By: Tommey Liang
- Review the agenda
If there is an app, be sure to download it. The app is neat in that it lists the speakers and their biographies, the socials and receptions, the breakout sessions, map of the convention center and other daily necessary information. It helps to know who you are speaking with or listening to, to establish the foundation for a productive conversation.
Consider both the speaker and the subject matter when evaluation which workshops to attend. There is strategy and intentionality involved when going to a conference because you are only there for three or four days. Time is limited!
- Bring a decent amount of business cards
Be sure to have business cards to hand out, and others you meet may exchange one with you to reciprocate. You never know how many people, or who you are going to meet.
- Stray away from your group during the day; reconnect in the evening
If you’re going with your peers and colleagues from the same organization, be sure to designate different sessions and workshops for different individuals. That way you can maximize the conference. You can always reconnect with each other in the evening over a social, reception, or dinner. Conferences sometimes have different regions of the country get together in a space and mingle.
Flying solo can be refreshing because then you can network with other people from different colleges and universities. To me that is more fulfilling because you can always reconnect with your group when you come back to campus.
- Stay organized
You’re going to be overloaded with information every day. Take time to toggle your app, circle or mark up your agenda on sessions and workshops you would like to attend. Make notes on the backs of business cards to jot down what the conversation or interaction was about. Set reminders on your phone to go back to your hotel room if you need to recharge, or if you need to meet someone or be at a conference event at a certain time.
A beneficial tip: The night prior, set a schedule for the next day and plan where you will be hour-by-hour.
- Attend the career fair (if there is one)
Generally if you attend a National Society of Black Engineers (NSBE), Society of Hispanic Professional Engineers (SHPE), Society of Women Engineers (SWE), or another similar national organization, there tends to be recruiters during a particular time and day of the multi-day conference. Students do get hired for internships or full-time positions at these events. It will be worth your time and energy to bring a portfolio with multiple copies of your resume and talk to recruiters. Who knows – you may go back home with an interview or a job in hand. Even if you don’t, you will gain valuable networking skills and knowledge about different industry employers.
- Start and build strong relationships
You can strengthen friendships within your organization, start new ones with people from other institutions and even connect to speakers and presenters. A conference only happens once a year, so it is best to maximize the time you have with others. You will learn that building relationships will be instrumental in your career, so it’s time to get that practice in during a conference. Be sure to keep your LinkedIn profile up-to-date as you may connect with people after a workshop or professional session.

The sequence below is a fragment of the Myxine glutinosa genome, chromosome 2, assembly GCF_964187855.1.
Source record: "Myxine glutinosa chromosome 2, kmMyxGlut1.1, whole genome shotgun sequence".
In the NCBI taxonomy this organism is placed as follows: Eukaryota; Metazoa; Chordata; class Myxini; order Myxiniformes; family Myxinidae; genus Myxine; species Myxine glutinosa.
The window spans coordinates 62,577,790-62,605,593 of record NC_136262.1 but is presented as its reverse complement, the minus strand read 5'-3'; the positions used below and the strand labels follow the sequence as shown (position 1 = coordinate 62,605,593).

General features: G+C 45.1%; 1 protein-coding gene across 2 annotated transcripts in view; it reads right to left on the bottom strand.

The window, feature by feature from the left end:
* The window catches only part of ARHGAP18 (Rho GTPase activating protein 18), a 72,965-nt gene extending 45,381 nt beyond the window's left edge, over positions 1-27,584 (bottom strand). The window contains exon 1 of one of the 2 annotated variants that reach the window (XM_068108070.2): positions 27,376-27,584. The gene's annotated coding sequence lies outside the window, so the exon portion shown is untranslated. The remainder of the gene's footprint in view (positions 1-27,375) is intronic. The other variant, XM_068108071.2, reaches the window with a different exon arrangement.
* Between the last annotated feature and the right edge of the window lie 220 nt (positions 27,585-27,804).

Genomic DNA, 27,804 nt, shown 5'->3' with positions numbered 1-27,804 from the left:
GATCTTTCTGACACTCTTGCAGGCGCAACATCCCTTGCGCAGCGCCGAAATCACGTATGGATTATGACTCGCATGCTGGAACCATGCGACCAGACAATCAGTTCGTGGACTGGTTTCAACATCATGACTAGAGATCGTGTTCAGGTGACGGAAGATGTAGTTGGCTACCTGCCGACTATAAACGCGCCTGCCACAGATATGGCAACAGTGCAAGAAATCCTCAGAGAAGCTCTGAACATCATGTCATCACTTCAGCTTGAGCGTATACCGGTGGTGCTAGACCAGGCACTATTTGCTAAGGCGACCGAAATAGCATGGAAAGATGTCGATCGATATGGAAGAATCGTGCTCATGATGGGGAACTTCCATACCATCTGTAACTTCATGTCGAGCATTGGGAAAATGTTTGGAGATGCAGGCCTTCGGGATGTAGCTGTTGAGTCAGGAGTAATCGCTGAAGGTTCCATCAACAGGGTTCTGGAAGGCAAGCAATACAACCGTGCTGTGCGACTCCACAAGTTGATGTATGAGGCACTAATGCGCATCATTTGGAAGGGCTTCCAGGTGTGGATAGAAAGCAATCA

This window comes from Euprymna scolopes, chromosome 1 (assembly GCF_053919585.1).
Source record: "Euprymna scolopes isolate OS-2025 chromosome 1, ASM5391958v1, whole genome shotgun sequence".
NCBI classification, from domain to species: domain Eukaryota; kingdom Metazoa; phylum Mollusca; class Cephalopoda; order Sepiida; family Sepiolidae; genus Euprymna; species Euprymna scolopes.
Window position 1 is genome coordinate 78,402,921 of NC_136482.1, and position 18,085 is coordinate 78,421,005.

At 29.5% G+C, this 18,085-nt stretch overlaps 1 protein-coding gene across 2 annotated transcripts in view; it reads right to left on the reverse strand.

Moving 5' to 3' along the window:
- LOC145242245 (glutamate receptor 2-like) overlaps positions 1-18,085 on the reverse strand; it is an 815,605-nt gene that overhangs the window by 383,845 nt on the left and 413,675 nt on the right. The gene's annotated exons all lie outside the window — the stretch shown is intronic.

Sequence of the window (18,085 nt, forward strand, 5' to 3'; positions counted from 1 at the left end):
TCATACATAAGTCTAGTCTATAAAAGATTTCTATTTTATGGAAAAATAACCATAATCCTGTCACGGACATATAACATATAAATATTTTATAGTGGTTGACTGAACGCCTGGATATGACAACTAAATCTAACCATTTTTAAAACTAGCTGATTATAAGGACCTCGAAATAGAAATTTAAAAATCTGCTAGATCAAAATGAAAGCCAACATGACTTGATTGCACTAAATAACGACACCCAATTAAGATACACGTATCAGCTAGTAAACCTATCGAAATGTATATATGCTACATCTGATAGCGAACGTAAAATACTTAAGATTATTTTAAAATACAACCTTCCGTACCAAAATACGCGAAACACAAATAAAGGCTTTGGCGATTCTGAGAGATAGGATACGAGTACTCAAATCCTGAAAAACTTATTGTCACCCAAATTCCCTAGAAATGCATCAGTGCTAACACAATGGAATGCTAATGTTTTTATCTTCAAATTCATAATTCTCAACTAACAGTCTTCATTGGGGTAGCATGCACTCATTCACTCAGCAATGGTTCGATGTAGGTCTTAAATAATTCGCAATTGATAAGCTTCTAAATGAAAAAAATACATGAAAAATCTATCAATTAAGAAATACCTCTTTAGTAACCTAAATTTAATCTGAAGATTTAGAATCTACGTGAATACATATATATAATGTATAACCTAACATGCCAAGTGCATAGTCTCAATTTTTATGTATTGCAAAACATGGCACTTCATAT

- Take advantage of the social events
Not only are you going to a reception where you can mingle with others in the same region or the state, but also there is food for the most part. Receptions and socials complement the conference because it adds a not-as-serious element to it. When you’re attending and learning during a workshop, it is professional. When you’re walking the floor of a career fair, it is certainly professional. Socials are there for you to connect and reconnect with your friends, old and new, and reflect from the day.
- Follow-up on your new contacts
During the conference, you were collecting business cards, new Facebook friends, possibly Twitter and Instagram followers, maybe even LinkedIn contacts. Afterward, it’s time to act. Within a week of returning from the conference send a personal follow-up to everyone you met to let them know you enjoyed meeting them. This is where jotting down notes on the backs of business cards comes in handy. You can write: “Hi _____, it was a pleasure meeting you at the ____ Annual Conference in Denver, Colorado. I hope you made it back safely. It was great talking to you about wind tunnels and frozen yogurt recipes. Please accept my invitation to connect. Thank you.”
- Pay it forward
You acquired plenty of novel information, inspiration, and contacts at the conference. One of the best things you can do with those resources is to share them with your fellow friends and peers who didn’t attend. Share your notes, discuss the knowledge you learned and apply the information to situations in your own life and current or future work you will be doing.
A graduate of the University of Florida and master’s graduate of University of Central Florida, Tommey Liang is a program manager for aerospace engineering and computational mathematics students at Career Services – Daytona Beach. He enjoys watching anime, playing videos games and spending time with his partner. Feel free to connect with him on social media: Twitter | Instagram